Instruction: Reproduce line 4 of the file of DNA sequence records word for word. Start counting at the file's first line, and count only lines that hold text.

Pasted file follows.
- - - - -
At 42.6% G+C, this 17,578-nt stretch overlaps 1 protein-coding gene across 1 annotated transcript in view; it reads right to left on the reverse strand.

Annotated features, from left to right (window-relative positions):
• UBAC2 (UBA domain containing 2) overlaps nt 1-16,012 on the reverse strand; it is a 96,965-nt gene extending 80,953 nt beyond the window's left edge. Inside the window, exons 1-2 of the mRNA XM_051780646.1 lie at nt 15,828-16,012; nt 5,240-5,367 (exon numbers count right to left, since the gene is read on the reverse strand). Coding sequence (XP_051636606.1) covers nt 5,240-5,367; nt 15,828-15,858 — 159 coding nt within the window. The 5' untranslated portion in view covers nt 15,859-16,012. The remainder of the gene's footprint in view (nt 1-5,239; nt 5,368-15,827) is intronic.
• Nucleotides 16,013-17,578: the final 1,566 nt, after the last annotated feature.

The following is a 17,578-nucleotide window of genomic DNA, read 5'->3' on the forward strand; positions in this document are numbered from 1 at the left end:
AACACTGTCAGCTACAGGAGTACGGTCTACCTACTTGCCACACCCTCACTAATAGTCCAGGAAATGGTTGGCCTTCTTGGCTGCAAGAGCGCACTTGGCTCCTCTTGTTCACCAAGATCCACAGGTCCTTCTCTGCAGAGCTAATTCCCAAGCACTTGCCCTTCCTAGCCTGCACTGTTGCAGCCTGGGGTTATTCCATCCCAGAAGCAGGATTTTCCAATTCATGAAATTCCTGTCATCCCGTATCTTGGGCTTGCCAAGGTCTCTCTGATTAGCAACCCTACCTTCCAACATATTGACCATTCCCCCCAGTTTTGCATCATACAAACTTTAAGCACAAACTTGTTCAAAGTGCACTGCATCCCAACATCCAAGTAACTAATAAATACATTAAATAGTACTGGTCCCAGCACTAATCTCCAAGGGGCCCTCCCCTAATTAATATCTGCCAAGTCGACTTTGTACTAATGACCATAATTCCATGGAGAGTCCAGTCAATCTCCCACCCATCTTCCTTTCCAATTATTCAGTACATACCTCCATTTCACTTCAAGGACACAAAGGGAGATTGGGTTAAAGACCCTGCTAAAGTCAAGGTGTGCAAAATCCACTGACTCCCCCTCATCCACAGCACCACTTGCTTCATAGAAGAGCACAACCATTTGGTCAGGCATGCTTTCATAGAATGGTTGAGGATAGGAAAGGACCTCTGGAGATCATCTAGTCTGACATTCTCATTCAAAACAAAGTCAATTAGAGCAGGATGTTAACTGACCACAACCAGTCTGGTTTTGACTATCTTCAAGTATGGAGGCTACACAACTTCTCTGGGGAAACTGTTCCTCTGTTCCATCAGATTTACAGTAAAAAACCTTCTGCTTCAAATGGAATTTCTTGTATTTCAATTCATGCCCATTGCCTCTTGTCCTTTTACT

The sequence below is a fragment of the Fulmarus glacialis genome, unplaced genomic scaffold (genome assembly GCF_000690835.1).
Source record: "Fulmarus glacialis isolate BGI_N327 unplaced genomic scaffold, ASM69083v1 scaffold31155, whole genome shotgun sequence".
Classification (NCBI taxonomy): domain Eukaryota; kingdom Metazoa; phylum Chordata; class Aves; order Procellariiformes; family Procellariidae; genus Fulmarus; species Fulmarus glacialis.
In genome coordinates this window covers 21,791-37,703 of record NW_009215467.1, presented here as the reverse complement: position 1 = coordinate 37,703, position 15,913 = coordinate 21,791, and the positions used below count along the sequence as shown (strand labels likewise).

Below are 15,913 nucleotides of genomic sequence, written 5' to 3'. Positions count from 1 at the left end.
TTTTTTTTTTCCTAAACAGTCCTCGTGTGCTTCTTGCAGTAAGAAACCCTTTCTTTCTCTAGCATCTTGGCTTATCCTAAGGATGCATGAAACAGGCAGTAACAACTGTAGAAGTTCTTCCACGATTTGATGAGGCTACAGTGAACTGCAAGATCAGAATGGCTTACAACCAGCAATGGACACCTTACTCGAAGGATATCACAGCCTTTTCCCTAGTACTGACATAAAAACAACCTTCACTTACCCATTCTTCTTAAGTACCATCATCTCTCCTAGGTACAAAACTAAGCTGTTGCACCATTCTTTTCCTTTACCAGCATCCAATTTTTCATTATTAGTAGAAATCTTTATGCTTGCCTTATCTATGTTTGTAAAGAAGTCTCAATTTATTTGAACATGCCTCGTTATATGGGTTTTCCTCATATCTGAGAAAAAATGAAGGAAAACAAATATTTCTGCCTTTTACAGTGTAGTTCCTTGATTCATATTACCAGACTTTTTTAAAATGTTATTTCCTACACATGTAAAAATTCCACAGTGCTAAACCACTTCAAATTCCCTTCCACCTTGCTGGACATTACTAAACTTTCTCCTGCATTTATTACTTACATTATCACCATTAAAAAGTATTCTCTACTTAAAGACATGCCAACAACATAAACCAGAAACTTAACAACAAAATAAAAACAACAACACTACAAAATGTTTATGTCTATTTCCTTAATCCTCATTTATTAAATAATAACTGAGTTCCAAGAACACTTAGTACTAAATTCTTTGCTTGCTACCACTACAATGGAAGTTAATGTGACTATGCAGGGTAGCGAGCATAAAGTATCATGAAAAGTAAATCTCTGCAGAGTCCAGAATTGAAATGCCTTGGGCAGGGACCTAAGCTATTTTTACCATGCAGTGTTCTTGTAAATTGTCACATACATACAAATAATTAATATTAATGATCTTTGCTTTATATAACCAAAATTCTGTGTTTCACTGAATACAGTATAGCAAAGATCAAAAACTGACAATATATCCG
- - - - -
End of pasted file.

• Nucleotides 16,013-17,578: the final 1,566 nt, after the last annotated feature.